Paper marbling

What with our pinterest party coming up on 18th February it was time to try out a few of those techniques we’ve been coveting on pinterest!
Our aim here was to find out what kind of paper to use and what kind of printing methods are easiest and produce great results.

Shaving Foam

First up was the kids shaving foam method. I’ve heard reports that the colour can just wipe straight off if you aren’t using the right materials so definitely wanted to sort out how to make this work. We were only using small tester pieces of paper – about postcard size, so I just filled a plastic plate with shaving foam, blobbed on some food colouring and gave it a mix. I only have gel food colouring in my cupboard and for my first try I dipped a cocktail stick into the gel and swirled it in the foam. And then I printed onto heavy printer paper.

I was pretty happy with the results on the right, but wanted to try a more colourful method, so I thinned my gel colours with some water and then with a new tray of foam dripped more colour into the foam.

Then I tried my watercolour paper to see if it would work better. This was the result on the left – on the right I added more colour and over-swirled (i.e. got a bit carried away!) and it came out colourful but blurry and not really marbled – I do like it, but wasn’t the look I was going for.

Nail Varnish

Then came the nail varnish. Now, this looks so awesome on pinterest and I was dying to try it – chuck some nail varnish in some water, mix it around a bit and stick some card in. Right? Easy. Nope, I’m afraid not. So, the chucking the nail varnish in bit is easy. But then comes the swirling. Now, this is not like paint – nail varnish makes a hard film on the water – and when you try to swirl with a cocktail stick all that happens is you pick up the entire film of nail varnish onto the cocktail stick. So I tried doing this very carefully, and I was kind of able to do it, but it was really tricky and several times I ruined the whole thing and had to chuck it. This was my best attempt:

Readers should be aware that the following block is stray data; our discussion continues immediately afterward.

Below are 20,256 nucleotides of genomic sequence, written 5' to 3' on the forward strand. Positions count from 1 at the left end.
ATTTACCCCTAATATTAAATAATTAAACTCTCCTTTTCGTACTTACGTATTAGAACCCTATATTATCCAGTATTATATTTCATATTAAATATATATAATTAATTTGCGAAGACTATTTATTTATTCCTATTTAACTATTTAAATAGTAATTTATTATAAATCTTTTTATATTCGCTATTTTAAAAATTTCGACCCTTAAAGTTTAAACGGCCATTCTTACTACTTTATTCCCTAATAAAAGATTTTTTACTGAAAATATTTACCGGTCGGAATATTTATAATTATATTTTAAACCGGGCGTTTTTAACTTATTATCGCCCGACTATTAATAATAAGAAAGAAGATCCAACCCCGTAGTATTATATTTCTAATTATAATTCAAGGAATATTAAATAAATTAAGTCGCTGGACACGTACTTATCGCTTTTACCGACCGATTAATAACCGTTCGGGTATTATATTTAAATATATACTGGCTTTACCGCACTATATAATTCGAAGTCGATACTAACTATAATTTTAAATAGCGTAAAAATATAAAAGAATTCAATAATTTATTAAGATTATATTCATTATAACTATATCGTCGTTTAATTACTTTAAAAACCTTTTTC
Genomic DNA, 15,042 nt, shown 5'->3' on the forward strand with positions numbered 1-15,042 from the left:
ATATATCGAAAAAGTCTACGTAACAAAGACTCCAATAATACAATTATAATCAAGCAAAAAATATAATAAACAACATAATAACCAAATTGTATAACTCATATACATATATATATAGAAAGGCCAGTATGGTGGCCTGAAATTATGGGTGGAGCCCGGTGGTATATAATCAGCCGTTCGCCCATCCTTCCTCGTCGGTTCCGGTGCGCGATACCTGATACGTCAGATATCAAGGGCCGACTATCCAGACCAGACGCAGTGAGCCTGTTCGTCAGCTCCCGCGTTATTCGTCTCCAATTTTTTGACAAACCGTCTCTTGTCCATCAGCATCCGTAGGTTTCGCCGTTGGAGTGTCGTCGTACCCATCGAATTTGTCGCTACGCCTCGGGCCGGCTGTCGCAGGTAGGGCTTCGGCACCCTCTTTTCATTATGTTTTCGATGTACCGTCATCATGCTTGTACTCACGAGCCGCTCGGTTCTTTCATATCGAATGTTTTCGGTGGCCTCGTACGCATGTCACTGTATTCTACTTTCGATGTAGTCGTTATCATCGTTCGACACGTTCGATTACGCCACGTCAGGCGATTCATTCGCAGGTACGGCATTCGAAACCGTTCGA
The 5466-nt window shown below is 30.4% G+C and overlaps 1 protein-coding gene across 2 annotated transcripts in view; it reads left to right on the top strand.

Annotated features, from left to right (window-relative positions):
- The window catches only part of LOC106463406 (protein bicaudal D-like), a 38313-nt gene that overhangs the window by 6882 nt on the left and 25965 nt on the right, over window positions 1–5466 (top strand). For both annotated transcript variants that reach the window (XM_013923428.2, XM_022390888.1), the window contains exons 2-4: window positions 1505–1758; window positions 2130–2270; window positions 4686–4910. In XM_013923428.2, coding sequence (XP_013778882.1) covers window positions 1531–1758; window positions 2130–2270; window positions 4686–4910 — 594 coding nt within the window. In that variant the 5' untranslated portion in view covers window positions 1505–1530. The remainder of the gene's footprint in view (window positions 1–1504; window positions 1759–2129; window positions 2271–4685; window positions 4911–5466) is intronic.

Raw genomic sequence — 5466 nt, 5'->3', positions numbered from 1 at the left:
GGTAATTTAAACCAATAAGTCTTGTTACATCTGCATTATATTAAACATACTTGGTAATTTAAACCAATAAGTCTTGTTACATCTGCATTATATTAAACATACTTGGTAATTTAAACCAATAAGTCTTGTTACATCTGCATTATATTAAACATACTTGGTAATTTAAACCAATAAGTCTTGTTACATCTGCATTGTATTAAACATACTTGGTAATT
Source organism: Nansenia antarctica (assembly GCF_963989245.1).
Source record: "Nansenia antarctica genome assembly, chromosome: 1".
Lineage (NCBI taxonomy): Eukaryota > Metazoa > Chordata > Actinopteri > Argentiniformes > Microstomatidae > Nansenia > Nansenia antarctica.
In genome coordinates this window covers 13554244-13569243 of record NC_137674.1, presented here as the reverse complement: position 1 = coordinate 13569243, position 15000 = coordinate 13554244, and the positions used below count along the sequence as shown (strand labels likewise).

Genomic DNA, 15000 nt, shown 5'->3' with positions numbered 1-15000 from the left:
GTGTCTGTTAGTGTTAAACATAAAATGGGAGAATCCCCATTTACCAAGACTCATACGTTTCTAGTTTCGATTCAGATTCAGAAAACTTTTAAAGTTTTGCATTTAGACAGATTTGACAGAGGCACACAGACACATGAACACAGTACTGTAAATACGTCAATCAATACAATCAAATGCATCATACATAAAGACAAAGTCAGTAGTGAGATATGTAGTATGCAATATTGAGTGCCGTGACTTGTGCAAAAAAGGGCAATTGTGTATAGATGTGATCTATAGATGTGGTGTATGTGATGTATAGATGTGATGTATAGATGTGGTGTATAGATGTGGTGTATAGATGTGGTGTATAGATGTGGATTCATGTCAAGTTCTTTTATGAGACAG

Looks nice right? Yes, until you touch it. A slight rub and literally all the colour peels straight off. I guess there must be some way to fix the varnish to the paper, but I clearly didn’t have that trick whatever it is. So whilst I love this print, I think we won’t be including this method in our pinterest party just yet.

Oil Paints

On to oil paints. With these you need to thin the paint with turps. And you need to get the consistency just right – too thin and the colour will just disperse into the water, too thick and it’ll sink to the bottom. But it was relatively easy and I think gave good results. On the left using the watercolour paper – which I think gives a more blurry look, and on the right with regular heavy printer paper.

 

 

Overall

Overall I would say the shaving foam method was awesome and very easy and worked well with both regular paper and the watercolour paper. Another advantage of this method is that the paper doesn’t get too wet and so it dries much quicker – with the watercolour paper drying a bit faster than the regular paper.

The nail varnish method is a no for me – too tricky to get nice patterns and colour doesn’t stick to the paper. I will have to do more research on this method before I could recommend it.

Oil paint works really well too, and whilst I prefer the sharper colours on the regular paper as opposed to the watercolour paper, the regular paper was really wet and took a long time to dry. I didn’t dare blot it because I didn’t want to remove the paint, but perhaps this would have helped.

I do have some “proper” marbling paints on order for the pinterest party, so have to try thoseĀ  out when they arrive!

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